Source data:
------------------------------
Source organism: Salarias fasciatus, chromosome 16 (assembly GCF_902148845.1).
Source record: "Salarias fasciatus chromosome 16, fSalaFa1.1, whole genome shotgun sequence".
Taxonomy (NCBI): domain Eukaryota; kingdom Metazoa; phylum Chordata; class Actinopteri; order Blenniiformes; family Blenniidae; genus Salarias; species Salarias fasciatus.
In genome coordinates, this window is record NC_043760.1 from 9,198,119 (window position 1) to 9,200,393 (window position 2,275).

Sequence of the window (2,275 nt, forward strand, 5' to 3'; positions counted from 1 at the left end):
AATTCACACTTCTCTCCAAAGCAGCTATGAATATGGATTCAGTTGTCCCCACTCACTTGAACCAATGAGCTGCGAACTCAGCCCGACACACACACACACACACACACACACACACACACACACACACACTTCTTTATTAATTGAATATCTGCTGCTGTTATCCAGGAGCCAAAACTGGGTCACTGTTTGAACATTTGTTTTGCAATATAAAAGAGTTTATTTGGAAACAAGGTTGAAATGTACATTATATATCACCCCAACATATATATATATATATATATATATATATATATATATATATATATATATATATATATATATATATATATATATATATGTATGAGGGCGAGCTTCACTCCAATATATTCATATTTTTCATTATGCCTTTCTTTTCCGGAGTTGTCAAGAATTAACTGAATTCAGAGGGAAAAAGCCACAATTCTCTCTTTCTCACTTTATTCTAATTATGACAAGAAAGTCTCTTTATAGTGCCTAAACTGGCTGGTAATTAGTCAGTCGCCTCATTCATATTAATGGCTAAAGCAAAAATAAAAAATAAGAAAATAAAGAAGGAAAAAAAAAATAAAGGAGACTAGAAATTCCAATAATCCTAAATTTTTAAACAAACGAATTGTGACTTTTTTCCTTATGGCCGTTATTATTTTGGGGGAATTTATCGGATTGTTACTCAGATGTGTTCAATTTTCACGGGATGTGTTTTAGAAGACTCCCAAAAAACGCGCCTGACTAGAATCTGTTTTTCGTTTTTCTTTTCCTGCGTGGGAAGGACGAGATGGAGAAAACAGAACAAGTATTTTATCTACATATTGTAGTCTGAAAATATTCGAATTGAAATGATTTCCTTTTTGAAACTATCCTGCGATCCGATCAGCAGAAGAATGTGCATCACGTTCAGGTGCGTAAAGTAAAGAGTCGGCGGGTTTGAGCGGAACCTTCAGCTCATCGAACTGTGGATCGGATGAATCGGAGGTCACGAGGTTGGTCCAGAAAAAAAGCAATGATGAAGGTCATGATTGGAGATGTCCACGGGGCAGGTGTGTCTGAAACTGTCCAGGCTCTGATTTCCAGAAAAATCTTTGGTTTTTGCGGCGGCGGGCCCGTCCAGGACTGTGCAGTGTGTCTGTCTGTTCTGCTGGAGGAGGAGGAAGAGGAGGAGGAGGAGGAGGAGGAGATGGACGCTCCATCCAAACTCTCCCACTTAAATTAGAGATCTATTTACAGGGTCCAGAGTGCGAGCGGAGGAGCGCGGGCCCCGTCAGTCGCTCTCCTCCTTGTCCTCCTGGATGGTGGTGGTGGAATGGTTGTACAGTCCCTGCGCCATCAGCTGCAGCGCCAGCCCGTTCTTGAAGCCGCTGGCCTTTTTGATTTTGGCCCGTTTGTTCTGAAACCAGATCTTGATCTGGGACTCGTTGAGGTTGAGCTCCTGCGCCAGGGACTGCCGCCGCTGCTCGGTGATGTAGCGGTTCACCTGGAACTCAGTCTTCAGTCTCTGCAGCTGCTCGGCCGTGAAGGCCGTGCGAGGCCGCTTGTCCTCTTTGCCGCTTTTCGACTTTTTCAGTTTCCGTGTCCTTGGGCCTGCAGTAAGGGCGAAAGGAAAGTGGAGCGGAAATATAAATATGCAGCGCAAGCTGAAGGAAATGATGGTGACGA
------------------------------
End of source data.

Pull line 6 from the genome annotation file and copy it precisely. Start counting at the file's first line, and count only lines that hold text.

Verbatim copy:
AATTCACACTTCTCTCCAAAGCAGCTATGAATATGGATTCAGTTGTCCCCACTCACTTGAACCAATGAGCTGCGAACTCAGCCCGACACACACACACACACACACACACACACACACACACACACACACTTCTTTATTAATTGAATATCTGCTGCTGTTATCCAGGAGCCAAAACTGGGTCACTGTTTGAACATTTGTTTTGCAATATAAAAGAGTTTATTTGGAAACAAGGTTGAAATGTACATTATATATCACCCCAACATATATATATATATATATATATATATATATATATATATATATATATATATATATATATATATATATATATATATATGTATGAGGGCGAGCTTCACTCCAATATATTCATATTTTTCATTATGCCTTTCTTTTCCGGAGTTGTCAAGAATTAACTGAATTCAGAGGGAAAAAGCCACAATTCTCTCTTTCTCACTTTATTCTAATTATGACAAGAAAGTCTCTTTATAGTGCCTAAACTGGCTGGTAATTAGTCAGTCGCCTCATTCATATTAATGGCTAAAGCAAAAATAAAAAATAAGAAAATAAAGAAGGAAAAAAAAAATAAAGGAGACTAGAAATTCCAATAATCCTAAATTTTTAAACAAACGAATTGTGACTTTTTTCCTTATGGCCGTTATTATTTTGGGGGAATTTATCGGATTGTTACTCAGATGTGTTCAATTTTCACGGGATGTGTTTTAGAAGACTCCCAAAAAACGCGCCTGACTAGAATCTGTTTTTCGTTTTTCTTTTCCTGCGTGGGAAGGACGAGATGGAGAAAACAGAACAAGTATTTTATCTACATATTGTAGTCTGAAAATATTCGAATTGAAATGATTTCCTTTTTGAAACTATCCTGCGATCCGATCAGCAGAAGAATGTGCATCACGTTCAGGTGCGTAAAGTAAAGAGTCGGCGGGTTTGAGCGGAACCTTCAGCTCATCGAACTGTGGATCGGATGAATCGGAGGTCACGAGGTTGGTCCAGAAAAAAAGCAATGATGAAGGTCATGATTGGAGATGTCCACGGGGCAGGTGTGTCTGAAACTGTCCAGGCTCTGATTTCCAGAAAAATCTTTGGTTTTTGCGGCGGCGGGCCCGTCCAGGACTGTGCAGTGTGTCTGTCTGTTCTGCTGGAGGAGGAGGAAGAGGAGGAGGAGGAGGAGGAGGAGATGGACGCTCCATCCAAACTCTCCCACTTAAATTAGAGATCTATTTACAGGGTCCAGAGTGCGAGCGGAGGAGCGCGGGCCCCGTCAGTCGCTCTCCTCCTTGTCCTCCTGGATGGTGGTGGTGGAATGGTTGTACAGTCCCTGCGCCATCAGCTGCAGCGCCAGCCCGTTCTTGAAGCCGCTGGCCTTTTTGATTTTGGCCCGTTTGTTCTGAAACCAGATCTTGATCTGGGACTCGTTGAGGTTGAGCTCCTGCGCCAGGGACTGCCGCCGCTGCTCGGTGATGTAGCGGTTCACCTGGAACTCAGTCTTCAGTCTCTGCAGCTGCTCGGCCGTGAAGGCCGTGCGAGGCCGCTTGTCCTCTTTGCCGCTTTTCGACTTTTTCAGTTTCCGTGTCCTTGGGCCTGCAGTAAGGGCGAAAGGAAAGTGGAGCGGAAATATAAATATGCAGCGCAAGCTGAAGGAAATGATGGTGACGA